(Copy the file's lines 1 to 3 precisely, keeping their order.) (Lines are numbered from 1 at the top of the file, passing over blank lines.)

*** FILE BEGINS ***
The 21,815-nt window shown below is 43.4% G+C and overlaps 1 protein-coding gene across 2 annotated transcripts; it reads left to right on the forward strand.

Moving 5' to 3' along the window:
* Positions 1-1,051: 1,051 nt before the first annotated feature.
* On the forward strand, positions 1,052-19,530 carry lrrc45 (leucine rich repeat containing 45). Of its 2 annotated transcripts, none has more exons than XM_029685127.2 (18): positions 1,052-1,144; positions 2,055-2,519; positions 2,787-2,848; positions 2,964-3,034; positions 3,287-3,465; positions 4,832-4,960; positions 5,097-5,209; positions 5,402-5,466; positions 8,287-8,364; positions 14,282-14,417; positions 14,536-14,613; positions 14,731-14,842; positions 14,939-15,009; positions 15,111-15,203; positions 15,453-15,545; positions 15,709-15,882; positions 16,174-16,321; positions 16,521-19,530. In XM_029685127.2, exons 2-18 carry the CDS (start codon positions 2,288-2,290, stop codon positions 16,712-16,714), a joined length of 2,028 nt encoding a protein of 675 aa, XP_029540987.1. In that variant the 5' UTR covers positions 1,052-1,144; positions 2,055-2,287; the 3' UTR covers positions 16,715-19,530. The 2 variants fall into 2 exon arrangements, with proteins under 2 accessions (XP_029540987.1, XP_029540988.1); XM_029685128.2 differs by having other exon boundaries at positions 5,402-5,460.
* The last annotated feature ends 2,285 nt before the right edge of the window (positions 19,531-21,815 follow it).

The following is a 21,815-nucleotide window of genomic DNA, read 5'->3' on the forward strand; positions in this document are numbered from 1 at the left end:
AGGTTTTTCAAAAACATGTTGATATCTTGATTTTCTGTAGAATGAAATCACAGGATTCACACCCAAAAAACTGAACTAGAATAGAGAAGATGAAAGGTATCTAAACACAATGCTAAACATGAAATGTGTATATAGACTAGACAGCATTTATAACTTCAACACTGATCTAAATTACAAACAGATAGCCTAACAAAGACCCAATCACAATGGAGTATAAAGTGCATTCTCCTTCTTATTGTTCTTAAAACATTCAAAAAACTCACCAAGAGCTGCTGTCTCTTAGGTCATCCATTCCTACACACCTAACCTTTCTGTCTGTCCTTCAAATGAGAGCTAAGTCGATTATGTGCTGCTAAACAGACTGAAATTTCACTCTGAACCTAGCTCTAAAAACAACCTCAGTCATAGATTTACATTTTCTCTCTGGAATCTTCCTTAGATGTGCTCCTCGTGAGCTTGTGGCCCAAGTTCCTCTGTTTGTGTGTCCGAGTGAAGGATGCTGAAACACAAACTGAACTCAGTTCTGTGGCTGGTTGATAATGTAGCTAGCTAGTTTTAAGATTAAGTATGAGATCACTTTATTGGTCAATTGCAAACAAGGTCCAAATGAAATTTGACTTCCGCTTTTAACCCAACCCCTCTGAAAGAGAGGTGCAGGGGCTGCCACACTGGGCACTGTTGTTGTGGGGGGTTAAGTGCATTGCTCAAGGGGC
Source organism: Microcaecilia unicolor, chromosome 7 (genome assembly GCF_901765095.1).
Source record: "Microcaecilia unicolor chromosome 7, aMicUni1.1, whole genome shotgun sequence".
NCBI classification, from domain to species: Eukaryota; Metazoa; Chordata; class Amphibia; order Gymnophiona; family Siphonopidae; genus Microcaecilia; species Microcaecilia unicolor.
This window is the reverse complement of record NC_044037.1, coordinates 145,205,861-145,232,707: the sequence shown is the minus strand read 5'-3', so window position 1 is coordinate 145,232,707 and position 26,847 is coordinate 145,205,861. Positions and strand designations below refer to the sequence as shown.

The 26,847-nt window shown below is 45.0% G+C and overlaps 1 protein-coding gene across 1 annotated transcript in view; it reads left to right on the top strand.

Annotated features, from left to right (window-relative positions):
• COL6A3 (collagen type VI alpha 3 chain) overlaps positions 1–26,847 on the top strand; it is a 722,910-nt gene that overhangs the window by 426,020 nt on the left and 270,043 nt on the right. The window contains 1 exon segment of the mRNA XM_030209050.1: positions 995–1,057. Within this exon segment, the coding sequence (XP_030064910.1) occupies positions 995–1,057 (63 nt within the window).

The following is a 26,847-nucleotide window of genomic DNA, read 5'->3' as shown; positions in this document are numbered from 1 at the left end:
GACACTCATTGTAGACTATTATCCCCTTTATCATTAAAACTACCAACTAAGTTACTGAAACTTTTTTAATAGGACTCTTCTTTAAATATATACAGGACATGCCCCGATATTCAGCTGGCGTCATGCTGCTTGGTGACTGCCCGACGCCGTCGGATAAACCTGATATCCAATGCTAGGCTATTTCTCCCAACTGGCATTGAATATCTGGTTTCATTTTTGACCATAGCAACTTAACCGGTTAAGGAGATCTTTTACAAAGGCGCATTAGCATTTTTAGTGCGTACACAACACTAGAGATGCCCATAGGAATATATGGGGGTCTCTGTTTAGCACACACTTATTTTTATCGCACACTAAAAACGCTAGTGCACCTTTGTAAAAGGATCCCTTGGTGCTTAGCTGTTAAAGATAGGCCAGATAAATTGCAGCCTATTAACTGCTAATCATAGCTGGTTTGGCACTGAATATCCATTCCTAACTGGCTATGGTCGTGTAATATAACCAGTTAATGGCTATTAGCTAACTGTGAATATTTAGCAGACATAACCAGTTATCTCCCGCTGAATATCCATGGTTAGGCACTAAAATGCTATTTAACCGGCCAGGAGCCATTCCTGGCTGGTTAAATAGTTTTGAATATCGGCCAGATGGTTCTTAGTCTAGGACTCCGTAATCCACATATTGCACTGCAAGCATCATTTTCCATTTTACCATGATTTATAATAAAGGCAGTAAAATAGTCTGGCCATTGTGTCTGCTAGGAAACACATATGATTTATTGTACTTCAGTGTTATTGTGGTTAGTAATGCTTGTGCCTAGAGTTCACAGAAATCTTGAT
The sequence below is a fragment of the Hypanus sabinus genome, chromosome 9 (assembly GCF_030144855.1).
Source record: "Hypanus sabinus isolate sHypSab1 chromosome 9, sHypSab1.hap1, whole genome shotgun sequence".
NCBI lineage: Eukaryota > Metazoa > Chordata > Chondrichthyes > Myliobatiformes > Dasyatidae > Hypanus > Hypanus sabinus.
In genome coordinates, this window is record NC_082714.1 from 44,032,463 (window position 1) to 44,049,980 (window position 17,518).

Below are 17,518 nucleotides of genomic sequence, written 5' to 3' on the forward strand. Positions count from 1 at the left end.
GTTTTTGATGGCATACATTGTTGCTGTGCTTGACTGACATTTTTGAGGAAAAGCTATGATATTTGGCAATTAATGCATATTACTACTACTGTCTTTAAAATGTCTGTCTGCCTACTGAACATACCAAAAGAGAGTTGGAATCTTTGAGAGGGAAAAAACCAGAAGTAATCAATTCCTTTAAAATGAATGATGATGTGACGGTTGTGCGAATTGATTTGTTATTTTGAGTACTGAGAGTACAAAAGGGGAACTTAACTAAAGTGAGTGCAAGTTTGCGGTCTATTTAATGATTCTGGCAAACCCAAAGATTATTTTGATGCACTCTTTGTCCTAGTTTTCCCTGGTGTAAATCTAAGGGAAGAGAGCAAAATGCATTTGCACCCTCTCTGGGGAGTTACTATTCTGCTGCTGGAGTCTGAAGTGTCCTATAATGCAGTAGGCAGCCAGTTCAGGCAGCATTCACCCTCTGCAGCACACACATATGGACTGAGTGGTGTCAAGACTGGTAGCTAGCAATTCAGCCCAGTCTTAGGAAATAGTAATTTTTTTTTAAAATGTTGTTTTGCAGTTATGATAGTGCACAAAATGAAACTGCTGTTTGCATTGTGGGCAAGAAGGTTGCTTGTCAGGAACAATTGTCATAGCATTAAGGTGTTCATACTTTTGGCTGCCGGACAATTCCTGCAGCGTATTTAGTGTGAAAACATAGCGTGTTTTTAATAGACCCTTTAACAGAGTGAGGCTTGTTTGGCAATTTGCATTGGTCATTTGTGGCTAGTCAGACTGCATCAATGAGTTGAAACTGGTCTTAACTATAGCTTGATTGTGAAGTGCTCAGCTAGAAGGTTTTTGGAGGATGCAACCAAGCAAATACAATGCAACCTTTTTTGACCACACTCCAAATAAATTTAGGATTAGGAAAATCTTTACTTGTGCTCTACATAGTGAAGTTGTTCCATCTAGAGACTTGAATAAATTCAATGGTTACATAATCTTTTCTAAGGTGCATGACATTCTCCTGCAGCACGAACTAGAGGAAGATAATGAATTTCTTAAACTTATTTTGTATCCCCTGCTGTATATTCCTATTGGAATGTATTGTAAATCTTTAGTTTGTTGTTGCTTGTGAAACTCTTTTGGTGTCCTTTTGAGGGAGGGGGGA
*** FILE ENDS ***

The 21,815-nt window shown below is 43.4% G+C and overlaps 1 protein-coding gene across 2 annotated transcripts; it reads left to right on the forward strand.

Moving 5' to 3' along the window:
* Positions 1-1,051: 1,051 nt before the first annotated feature.